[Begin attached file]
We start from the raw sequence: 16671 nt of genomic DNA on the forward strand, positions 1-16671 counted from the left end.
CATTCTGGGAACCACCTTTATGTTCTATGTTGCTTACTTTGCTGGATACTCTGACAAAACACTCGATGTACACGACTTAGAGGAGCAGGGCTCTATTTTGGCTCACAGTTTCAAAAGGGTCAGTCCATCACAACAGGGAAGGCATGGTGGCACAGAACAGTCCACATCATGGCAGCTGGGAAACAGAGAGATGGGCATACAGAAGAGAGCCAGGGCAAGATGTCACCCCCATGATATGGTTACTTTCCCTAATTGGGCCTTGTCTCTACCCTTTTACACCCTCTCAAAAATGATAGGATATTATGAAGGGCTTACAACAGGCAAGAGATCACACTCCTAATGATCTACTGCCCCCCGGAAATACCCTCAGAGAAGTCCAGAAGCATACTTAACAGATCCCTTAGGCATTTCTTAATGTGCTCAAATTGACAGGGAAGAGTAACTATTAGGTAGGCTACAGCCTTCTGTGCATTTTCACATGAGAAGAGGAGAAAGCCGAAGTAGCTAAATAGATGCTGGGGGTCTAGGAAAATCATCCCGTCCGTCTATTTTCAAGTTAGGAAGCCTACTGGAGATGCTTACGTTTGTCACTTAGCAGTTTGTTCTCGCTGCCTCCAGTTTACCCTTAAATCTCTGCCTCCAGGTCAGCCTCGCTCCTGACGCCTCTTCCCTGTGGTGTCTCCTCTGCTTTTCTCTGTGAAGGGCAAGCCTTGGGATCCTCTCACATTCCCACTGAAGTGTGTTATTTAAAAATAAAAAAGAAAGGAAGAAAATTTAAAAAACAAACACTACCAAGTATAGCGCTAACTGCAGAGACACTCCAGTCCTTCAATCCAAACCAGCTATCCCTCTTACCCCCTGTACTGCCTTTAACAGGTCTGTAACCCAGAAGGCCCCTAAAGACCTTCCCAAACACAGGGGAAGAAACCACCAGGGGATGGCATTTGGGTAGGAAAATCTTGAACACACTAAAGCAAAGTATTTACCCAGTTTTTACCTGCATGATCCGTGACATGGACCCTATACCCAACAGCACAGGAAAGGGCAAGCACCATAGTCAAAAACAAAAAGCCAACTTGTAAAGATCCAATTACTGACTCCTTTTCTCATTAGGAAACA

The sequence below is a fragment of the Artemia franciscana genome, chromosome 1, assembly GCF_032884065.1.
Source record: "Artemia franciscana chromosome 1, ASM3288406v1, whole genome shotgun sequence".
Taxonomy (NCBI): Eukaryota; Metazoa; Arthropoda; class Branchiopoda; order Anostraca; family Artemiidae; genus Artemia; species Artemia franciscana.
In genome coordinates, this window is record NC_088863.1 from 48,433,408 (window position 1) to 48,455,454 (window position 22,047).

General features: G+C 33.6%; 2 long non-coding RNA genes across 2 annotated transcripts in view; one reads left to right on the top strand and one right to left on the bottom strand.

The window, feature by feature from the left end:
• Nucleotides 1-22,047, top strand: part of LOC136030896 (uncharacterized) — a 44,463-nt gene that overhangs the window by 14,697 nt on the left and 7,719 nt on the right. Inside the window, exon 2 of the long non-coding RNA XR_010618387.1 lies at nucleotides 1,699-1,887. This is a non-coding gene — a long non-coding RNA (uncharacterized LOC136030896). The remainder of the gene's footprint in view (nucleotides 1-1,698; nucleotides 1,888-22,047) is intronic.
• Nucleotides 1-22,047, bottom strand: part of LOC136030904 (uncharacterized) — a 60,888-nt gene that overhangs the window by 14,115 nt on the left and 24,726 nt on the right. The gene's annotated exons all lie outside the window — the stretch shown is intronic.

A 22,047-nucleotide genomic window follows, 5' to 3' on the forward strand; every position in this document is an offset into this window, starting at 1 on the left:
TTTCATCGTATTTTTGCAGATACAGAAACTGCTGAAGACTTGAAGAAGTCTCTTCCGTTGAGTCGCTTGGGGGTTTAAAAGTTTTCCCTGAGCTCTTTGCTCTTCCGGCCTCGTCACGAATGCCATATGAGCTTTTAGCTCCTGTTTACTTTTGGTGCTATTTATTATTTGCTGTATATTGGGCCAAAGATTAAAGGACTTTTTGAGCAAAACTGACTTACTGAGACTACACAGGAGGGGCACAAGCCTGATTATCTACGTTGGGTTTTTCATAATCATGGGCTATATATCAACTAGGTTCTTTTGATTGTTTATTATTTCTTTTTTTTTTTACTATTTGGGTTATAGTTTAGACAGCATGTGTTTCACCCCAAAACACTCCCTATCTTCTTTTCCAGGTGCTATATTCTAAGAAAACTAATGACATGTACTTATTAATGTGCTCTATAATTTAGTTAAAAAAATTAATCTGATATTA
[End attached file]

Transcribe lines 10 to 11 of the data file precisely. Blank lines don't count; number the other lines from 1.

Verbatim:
• Nucleotides 1-22,047, bottom strand: part of LOC136030904 (uncharacterized) — a 60,888-nt gene that overhangs the window by 14,115 nt on the left and 24,726 nt on the right. The gene's annotated exons all lie outside the window — the stretch shown is intronic.

A 22,047-nucleotide genomic window follows, 5' to 3' on the forward strand; every position in this document is an offset into this window, starting at 1 on the left: